Bruce Stone, as evidenced by the source of the tributes thus far, bridged the gap in seamless fashion between the DCH3 of the late-70s/early-80s and today. Though I saw "Stoner", as we used to call him, only once in recent years (December 2000 at the former On-Sec's dinner prior to the 1500th) I have many memories of him from those earlier days when I and the erstwhile "North Portal Striders" sub-division of the DCH3 (Soriano, Fletcher, Bowman Bros., Hume, Stoiber, McCusker, et al.) would often be among the last (if ever) to leave the après, often along with Stoner. One evening stands out when a Saturday afternoon run and après segued into a long, raucous night at "Ireland's Four Provinces" (a frequent haunt) with Stoner holding forth at out table for many an hour, delighting lads and lassies alike with tales of his global adventures, all the while conveying his innate wisdom and decency. Not for the first time, or the last, we closed down the "4Ps" that night and stumbled out after last call into the "wee, small hours". I believe it was the first time I had talked at length with Stoner and I had many enjoyable and enlightening conversations with him thereafter.

It will be my bittersweet duty and honor to host Run #1570 this coming Saturday. While some of you may travel to Syracuse for Stoner's funeral, I sincerely welcome all others who knew Bruce Stone or did not. He will be remembered at this run, which will lead you along and across both Turkey and, ironically, Dead Run. Both streams, teeming with life this time of year, flow into the Potomac where I can still envision Stoner in his scull emerging from the fog on a cool, early Spring morning.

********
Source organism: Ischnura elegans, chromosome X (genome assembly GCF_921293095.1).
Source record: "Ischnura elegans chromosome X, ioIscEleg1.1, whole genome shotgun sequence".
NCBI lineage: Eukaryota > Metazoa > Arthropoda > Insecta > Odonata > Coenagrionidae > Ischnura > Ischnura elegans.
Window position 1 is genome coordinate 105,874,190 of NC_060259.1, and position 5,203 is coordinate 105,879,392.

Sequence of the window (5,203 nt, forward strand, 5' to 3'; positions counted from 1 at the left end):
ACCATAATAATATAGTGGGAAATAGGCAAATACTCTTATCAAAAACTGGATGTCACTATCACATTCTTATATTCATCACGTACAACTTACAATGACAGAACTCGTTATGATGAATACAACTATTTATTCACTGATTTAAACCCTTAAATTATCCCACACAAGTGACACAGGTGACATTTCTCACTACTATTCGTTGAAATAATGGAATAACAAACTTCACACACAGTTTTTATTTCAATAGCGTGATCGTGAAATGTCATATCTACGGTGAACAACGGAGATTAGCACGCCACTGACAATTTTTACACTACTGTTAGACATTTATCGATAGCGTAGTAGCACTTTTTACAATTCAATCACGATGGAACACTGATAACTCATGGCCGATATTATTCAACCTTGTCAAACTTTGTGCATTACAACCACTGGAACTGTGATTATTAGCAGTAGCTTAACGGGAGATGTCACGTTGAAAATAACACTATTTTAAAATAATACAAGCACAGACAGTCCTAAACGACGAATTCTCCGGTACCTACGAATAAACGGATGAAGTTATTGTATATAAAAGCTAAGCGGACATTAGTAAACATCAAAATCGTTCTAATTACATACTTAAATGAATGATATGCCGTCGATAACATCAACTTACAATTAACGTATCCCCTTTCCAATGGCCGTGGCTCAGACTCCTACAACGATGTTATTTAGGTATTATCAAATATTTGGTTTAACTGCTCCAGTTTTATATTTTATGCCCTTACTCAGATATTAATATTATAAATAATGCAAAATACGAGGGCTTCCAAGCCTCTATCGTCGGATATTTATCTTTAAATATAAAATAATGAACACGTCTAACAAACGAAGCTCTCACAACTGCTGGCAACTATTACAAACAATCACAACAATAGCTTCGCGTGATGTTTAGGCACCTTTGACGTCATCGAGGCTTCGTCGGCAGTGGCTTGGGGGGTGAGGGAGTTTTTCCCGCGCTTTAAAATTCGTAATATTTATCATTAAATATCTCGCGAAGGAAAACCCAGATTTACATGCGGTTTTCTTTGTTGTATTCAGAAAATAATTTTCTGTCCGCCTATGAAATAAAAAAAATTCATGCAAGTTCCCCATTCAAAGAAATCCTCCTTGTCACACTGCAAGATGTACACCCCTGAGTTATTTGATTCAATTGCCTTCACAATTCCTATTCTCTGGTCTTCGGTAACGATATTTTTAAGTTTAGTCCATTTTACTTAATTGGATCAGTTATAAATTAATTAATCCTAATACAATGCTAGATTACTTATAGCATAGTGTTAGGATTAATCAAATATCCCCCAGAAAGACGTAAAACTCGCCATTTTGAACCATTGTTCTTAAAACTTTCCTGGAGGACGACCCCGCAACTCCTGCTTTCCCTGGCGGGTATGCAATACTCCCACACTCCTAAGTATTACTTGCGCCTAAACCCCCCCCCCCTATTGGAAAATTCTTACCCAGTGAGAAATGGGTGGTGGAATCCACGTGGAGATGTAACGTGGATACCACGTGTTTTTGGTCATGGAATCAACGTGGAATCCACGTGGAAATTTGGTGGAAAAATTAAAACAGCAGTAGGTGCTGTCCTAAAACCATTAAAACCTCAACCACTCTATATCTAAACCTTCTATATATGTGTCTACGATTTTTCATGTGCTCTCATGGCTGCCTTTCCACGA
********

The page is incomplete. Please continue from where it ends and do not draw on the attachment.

On-on, Stoner. You are indeed missed.


From Mark McMackin

I was lucky enough to meet Bruce through his childhood friend, my cousin Bob, and it was Bruce who takes the blame for bringing me into the hash. Bruce was a superb athlete and a gifted, committed rower. I was lucky enough to row with Bruce in a double and an 8, and one could not help but feel the experience of rowing with him would bring you to a higher level.

It was Bruce Stone who, by merit of the fact that he (after much arm twisting) agreed to join the Alexandria Crew for its assault at Head of the Charles, brought the Alexandria men's 8 into existence. Many people,
including other hashers benefited by his decision. We rowed out of the MIT boat house and for me it was a great thrill as our 8 went from non existent to competitive. Bruce, of course, had done it all, knew all the great rowers and coaches and was a walking encyclopedia of rowing. Being with Bruce was to learn.

He always had a way of making things more interesting. One morning I introduced him to our coxswain, a lovely young lady named Amy Hashimoto. I left them alone for just a moment and when I returned they were deep in conversation, Bruce putting the moves on her in Japanese no less. I had known he spoke Chinese but the facility to pick up a chick in Japanese was something that would be a surprise from anyone except Bruce.